This section is from the book "The Dogs Of Great Britain, America, And Other Countries. Their Breeding, Training, and Management in Health and Disease", by John Henry Walsh (Stonehenge). Also available from Amazon: The Dogs Of Great Britain, America And Other Countries.
Though very often fatal among highly-bred animals, phthisis or consumption has not been noticed by writers on dog diseases, neither Blain, Youatt, nor Mayhew making the slightest allusion to it I have, however, seen so many cases of tubercular diseases in the dog, that I cannot doubt its existence as an ordinary affection. Furthermore, I know that hundreds of canines die every year from it I have seen the tubercules in almost every stage of softening, and I have known scores of cases in which a blood-vessel has given way, producing the condition known in the human being as spitting of blood.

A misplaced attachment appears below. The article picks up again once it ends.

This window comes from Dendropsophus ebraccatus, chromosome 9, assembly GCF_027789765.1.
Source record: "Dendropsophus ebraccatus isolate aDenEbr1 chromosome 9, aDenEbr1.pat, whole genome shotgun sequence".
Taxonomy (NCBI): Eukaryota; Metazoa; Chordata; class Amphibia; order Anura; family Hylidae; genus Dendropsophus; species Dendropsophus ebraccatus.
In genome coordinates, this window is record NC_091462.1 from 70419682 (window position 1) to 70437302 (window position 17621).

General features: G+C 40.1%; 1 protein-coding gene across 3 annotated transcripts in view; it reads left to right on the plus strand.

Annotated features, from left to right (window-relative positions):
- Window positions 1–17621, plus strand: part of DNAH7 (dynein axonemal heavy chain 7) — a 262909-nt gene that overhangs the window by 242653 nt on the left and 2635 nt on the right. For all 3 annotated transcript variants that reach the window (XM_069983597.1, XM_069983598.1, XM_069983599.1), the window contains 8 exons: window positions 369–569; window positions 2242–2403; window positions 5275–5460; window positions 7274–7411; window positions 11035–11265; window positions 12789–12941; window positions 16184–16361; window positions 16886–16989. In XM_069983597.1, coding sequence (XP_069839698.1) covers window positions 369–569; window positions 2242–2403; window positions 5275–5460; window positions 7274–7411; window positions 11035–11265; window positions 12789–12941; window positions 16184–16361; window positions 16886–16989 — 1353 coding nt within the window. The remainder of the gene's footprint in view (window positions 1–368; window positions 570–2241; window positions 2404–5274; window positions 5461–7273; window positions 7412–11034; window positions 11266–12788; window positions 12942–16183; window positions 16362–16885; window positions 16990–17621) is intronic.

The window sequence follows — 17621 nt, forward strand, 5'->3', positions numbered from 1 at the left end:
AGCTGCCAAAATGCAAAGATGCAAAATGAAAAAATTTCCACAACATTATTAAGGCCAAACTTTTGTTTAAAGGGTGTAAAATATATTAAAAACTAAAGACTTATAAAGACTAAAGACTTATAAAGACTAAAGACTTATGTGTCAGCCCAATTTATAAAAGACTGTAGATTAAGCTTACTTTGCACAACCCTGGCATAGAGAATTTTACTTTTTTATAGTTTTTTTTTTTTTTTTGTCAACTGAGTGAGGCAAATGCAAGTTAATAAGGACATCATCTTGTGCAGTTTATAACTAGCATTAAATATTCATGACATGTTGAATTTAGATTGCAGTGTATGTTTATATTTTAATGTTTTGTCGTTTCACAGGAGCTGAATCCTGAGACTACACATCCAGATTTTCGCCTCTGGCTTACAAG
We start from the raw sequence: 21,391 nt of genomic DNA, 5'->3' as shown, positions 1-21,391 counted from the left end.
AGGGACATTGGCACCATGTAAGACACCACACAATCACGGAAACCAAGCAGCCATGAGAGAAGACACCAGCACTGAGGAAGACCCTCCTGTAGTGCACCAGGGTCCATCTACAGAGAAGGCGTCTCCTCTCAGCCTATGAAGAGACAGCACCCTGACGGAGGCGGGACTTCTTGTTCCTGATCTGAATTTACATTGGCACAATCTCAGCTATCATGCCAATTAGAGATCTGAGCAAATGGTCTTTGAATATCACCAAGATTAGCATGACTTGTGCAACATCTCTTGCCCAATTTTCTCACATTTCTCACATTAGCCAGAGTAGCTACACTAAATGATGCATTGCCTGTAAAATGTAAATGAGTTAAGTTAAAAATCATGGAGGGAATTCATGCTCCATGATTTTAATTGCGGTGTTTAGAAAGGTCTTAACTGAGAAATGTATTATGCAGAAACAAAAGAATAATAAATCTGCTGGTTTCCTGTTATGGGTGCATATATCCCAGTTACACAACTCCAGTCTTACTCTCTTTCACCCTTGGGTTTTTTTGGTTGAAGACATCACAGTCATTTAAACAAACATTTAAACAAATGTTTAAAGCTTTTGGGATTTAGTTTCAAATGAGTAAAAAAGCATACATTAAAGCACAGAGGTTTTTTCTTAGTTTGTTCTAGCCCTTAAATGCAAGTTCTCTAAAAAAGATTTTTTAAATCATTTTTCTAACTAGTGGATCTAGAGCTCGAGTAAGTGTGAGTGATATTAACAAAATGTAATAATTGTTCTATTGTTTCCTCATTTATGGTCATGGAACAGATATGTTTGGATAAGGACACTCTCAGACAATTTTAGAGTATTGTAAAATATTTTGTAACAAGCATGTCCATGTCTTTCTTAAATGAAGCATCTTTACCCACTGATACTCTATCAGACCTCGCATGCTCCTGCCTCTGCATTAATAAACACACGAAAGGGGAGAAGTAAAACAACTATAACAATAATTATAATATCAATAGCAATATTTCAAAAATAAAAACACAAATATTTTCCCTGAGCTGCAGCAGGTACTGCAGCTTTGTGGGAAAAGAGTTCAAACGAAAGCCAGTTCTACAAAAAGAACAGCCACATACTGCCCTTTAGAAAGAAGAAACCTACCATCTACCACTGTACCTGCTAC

The symptoms of consumption are, a slow insidious cough, without fever in the early stage, followed by emaciation, and ending, after some months, in diarrhoea, or exhaustion from the amount of expectoration, or in the bursting of a blood-vessel. This last is generally, the termination in those dogs that are kept for use, the work to which they are subjected leading to excessive action of the heart, which is likely to burst the vessel. In the latter stages there is a good deal of constitutional fever, but the dog rarely lives long enough to show this condition, being either destroyed as incurable, or dying rapidly from loss of blood or diarrhoea. Treatment is of little avail. Though the attack may be postponed, the disease cannot be cured, and no phthisical animal should be bred from. Cod-liver oil is of just as much service as in the human subject, but, as before remarked, it can only postpone the fatal result. It is therefore not well to use it except in the case of house pets. The dose is from a teaspoonful to a tablespoonful three times a day.